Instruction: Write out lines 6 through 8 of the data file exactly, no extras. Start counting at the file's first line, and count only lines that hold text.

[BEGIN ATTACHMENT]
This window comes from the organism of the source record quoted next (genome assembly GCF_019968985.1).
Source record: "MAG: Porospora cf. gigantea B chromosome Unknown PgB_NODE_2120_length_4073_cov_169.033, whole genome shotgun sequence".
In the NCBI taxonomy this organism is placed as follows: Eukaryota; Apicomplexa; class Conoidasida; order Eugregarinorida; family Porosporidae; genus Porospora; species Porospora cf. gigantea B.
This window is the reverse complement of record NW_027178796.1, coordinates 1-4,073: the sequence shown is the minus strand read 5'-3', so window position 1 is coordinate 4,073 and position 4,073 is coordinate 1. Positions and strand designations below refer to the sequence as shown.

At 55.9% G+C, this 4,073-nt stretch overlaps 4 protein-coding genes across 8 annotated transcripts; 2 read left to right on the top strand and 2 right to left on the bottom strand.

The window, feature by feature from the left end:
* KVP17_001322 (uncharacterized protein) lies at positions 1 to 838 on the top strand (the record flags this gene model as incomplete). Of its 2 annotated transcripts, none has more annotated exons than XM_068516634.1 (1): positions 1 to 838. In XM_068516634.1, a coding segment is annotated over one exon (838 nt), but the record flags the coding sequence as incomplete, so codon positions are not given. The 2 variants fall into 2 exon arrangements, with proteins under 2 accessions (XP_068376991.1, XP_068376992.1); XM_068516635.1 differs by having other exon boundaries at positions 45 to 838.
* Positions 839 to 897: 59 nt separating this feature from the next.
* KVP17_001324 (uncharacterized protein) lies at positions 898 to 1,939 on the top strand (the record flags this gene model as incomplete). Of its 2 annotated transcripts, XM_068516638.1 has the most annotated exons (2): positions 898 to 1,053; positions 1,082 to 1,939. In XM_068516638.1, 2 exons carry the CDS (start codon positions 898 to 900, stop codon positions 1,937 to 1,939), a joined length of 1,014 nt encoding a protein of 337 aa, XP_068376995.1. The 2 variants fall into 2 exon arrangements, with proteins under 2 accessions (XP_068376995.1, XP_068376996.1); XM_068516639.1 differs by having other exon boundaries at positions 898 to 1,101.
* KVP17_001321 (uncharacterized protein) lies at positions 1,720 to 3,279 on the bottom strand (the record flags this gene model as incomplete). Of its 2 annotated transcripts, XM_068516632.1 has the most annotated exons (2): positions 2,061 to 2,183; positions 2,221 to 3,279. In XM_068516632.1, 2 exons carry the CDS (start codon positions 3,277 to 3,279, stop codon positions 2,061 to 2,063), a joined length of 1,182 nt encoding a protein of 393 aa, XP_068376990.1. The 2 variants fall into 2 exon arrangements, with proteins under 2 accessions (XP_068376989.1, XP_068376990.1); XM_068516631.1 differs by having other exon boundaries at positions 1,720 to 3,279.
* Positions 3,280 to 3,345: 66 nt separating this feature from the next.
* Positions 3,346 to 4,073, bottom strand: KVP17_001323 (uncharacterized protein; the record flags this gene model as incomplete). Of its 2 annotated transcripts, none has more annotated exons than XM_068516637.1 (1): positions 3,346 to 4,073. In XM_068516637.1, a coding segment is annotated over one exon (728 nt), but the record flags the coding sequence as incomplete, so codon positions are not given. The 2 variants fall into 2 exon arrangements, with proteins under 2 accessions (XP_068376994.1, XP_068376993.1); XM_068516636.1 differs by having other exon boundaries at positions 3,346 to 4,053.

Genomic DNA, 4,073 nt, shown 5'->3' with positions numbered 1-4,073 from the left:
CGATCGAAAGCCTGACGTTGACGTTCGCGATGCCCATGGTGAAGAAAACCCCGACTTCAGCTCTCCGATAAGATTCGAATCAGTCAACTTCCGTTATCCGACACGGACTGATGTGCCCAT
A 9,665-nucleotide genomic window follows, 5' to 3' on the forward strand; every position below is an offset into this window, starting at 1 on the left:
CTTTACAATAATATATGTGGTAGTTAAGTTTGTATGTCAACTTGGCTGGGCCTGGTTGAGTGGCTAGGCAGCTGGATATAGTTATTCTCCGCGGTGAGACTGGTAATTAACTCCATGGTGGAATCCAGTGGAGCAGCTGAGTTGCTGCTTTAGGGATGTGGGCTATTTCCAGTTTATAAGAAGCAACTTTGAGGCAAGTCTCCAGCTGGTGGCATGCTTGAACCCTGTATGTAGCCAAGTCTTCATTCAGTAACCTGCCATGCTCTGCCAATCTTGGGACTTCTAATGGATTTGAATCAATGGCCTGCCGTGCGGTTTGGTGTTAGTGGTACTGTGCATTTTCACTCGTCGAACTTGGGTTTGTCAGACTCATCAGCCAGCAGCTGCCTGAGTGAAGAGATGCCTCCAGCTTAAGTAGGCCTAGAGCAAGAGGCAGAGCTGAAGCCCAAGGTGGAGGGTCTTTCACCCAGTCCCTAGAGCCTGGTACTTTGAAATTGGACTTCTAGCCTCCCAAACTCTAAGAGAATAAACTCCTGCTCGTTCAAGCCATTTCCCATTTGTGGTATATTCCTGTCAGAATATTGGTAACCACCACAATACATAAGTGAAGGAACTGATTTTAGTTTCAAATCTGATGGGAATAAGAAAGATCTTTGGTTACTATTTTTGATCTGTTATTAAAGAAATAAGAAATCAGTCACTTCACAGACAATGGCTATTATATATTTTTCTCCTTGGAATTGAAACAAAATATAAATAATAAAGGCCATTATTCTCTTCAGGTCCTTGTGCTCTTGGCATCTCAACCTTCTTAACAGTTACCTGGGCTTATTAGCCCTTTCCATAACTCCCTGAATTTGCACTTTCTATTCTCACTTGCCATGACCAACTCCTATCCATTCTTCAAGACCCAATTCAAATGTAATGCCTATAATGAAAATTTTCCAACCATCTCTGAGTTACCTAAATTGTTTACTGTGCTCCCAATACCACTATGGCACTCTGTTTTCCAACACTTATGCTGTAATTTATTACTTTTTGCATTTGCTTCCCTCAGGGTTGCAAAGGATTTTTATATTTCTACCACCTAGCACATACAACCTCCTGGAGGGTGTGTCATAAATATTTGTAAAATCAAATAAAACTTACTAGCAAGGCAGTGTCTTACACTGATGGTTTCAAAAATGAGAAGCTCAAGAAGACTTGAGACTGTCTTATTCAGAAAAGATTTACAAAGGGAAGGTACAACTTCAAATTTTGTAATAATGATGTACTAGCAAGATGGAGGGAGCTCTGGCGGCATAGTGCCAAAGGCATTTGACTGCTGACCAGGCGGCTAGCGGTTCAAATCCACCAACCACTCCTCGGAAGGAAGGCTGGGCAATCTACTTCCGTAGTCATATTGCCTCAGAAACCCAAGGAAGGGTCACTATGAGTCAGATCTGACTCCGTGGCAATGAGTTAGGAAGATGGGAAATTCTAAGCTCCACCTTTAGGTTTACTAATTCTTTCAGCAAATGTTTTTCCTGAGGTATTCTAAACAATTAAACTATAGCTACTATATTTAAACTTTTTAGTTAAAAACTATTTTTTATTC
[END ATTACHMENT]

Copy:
The window, feature by feature from the left end:
* KVP17_001322 (uncharacterized protein) lies at positions 1 to 838 on the top strand (the record flags this gene model as incomplete). Of its 2 annotated transcripts, none has more annotated exons than XM_068516634.1 (1): positions 1 to 838. In XM_068516634.1, a coding segment is annotated over one exon (838 nt), but the record flags the coding sequence as incomplete, so codon positions are not given. The 2 variants fall into 2 exon arrangements, with proteins under 2 accessions (XP_068376991.1, XP_068376992.1); XM_068516635.1 differs by having other exon boundaries at positions 45 to 838.
* Positions 839 to 897: 59 nt separating this feature from the next.